In my early twenties, I moved from my hometown of Portland, Ore. to Philadelphia. It was a big move, made even more challenging by the fact that I only knew one person my own age in the entire city (as lovely as it was to be near my 86-year-old grandmother, eating dinner with her at 5 p.m. did not constitute a social life). I knew that my success in Philly was going to hinge in large part on finding friends as quickly as possible. So I got involved.
I hooked up with a cycling club (though my skills on two wheels were shaky at best), joined the Unitarian church down the street and started attending a book club. The reason I was most drawn to these particular gathering points? They all included regular potlucks.
Six ways to be a good potluck attendee »
You’ll probably feel pretty stupid calling it “squeaky cheese,” but as soon as you take a bite you’ll understand why it makes sense.
Sometimes called Greek grilling cheese, halloumi is just that — a dense cheese that holds its shape and won’t drip through the grates when grilled.
And when you chew it? It makes a squeaky sound against your teeth.
Luckily, mouth noises aren’t the real selling point of this cheese. Taste and versatility are what will drive you to find this relative of feta cheese.
Traditionally made from sheep’s milk on the island of Cyprus, halloumi today often is made from a blend of milk from of sheep, goats and cows.
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Every week, Alex Guarnaschelli, host of Alex’s Day Off, shares with readers what she’s eating — whether it’s from the farmers’ market or fresh off the boat, she’ll have you craving everything from comfort food to seasonal produce.
As a lover of all things dairy, I especially like sour cream, yogurt, crème fraiche and buttermilk because they add “tang” to my cooking. They get their base flavor from friendly bacterial cultures that actively convert the natural sugars in milk lactic acid through fermentation. So if each of these four tangy dairy variants gets its signature acid zip the same way, what makes them different?
Sour Cream: Take cream, add those miraculous cultures, allow fermentation to partially run its course, and voila. It’s has such a thick texture, it can stand on its own. A dollop of sour cream on a baked Idaho or sweet potato is just delicious. I love adding sour cream to blue cheese dressing instead of mayonnaise. Hot blueberry pancakes topped with cold sour cream? It’s so creamy against the fruit.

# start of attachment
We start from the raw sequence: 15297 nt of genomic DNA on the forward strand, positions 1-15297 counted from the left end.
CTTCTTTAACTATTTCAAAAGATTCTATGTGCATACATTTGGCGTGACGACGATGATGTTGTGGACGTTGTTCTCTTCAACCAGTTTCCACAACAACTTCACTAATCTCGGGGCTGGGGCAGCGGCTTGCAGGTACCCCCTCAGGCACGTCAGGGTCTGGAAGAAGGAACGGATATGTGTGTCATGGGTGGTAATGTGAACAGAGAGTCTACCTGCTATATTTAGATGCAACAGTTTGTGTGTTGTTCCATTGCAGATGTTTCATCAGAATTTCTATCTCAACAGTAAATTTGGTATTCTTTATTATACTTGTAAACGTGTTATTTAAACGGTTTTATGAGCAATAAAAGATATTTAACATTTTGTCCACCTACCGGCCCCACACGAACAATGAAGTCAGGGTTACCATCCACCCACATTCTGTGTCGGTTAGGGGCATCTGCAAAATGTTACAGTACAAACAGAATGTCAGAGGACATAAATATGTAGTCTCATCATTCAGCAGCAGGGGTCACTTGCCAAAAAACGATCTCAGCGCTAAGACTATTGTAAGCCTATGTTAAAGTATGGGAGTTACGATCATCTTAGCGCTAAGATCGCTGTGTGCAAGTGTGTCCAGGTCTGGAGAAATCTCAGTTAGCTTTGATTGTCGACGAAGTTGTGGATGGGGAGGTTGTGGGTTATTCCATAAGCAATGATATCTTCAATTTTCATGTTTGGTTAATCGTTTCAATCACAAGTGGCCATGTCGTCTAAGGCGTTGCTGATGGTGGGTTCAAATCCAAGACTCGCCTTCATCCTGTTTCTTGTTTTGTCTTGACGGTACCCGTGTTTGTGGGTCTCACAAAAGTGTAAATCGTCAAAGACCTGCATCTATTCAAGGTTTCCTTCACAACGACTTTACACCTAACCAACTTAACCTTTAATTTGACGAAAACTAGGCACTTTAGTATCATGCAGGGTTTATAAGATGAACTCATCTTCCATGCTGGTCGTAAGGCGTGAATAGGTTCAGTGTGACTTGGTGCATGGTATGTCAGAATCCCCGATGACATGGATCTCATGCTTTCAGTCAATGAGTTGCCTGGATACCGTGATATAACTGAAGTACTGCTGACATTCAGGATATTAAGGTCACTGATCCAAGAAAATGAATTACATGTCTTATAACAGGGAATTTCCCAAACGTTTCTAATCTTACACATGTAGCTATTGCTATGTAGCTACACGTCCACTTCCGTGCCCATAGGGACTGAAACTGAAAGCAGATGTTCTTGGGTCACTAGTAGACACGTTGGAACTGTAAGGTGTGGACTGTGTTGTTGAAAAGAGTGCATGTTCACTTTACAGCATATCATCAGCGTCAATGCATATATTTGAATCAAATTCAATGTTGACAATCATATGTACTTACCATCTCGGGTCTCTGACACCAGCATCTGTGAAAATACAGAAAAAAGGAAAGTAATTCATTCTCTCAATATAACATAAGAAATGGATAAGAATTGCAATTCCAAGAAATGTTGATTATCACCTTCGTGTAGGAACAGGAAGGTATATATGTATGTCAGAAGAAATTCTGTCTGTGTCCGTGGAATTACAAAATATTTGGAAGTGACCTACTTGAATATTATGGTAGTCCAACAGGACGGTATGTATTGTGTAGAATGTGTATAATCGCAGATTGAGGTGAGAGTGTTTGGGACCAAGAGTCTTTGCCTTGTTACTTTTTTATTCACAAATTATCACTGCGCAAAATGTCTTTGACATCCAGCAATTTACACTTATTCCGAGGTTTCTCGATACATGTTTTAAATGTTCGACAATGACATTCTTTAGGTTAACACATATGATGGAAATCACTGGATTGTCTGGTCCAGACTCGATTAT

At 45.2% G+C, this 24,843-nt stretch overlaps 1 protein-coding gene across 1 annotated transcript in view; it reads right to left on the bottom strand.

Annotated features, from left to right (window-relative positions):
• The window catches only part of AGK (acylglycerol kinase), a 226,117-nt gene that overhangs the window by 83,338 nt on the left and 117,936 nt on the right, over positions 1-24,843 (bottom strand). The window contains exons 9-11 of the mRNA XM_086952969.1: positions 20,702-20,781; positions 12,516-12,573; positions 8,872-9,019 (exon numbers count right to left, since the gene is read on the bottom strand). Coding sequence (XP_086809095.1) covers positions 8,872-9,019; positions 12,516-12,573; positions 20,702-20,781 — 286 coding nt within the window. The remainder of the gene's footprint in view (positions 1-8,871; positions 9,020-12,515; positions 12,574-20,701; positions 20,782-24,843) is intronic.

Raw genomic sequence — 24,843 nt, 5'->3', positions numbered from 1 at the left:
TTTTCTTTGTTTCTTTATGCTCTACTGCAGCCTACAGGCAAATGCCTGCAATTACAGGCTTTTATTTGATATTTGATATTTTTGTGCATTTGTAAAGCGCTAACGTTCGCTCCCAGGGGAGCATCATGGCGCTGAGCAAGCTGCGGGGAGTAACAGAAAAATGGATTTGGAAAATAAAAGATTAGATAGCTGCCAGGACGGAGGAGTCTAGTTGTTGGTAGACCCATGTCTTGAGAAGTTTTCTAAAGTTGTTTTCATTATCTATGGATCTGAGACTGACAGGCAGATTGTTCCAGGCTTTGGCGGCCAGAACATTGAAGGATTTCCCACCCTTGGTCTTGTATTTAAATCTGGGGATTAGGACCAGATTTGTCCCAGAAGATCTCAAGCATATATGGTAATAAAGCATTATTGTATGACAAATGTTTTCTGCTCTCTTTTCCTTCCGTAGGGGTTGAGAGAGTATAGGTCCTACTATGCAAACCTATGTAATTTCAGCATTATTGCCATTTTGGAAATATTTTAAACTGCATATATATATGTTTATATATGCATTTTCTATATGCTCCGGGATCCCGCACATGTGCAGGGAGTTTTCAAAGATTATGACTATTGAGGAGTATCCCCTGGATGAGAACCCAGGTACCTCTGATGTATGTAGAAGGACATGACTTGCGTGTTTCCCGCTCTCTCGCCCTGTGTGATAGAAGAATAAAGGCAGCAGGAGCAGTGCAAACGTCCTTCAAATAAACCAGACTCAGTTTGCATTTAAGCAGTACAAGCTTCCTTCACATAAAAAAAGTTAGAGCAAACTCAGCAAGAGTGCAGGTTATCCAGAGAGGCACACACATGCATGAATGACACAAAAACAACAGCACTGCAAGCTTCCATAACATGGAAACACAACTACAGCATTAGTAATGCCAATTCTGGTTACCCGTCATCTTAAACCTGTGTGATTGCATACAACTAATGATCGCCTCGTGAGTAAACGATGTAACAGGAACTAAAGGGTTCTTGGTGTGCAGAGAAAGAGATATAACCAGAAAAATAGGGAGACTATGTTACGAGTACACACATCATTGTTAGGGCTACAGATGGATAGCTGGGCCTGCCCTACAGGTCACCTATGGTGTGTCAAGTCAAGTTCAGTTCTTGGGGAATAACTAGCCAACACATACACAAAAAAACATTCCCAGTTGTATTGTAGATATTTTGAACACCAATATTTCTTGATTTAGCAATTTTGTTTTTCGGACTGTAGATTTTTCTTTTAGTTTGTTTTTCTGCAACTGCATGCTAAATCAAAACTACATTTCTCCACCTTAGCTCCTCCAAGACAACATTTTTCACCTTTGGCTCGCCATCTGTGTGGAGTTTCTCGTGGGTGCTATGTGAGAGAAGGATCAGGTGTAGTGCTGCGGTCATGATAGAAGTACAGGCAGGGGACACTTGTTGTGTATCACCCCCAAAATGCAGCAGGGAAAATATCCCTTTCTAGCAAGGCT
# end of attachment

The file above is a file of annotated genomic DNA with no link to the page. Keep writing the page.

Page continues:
Yogurt, crème fraiche and buttermilk »
The first day of school has come and gone, and now it’s time to go grocery shopping with school lunches in mind. Just as adults do, kids crave variety, options and creativity in their everyday meals and especially in their lunchboxes. This year, avoid untouched lunches and hungry, unfocused kids by replacing tired selections with new and fun choices sure to please even the pickiest eaters.
Switch up the predictable rotation of turkey-cheese and peanut butter-jelly sandwiches with Ellie Krieger’s kid-approved Rainbows and Butterflies Pasta Salad (pictured above) from Food Network Magazine. Made with whole-grain pasta and loaded with veggies and calcium-rich cheese, this colorful salad will be a welcomed surprise in a lunchbox that’s usually filled with soggy sandwiches.
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When my parents got married in 1970, they did so on a grassy hilltop, overlooking San Francisco. The reception afterward was held in a rented church hall and the meal was potluck. My wedding, which was held in my cousin’s backyard 39 years and one month later, was similarly catered.
I’ve been to hundreds of potlucks, large and small, in my 32 years here on Earth. From the weekly Monday night potlucks at my childhood church to the decidedly basic college potlucks of cheese, chips and bean dip, I find that there is always something joyful in the act of gathering to share food.
This time of year, as we head into the busyness of the school year and the rush of the holiday season, it can be easy to lose touch with friends and family. Put a few get-together dates on the calendar and plan to potluck the meal. Here are a few things to keep in mind if you’re the one who’s hosting.
5 must-have tips for hosting a potluck »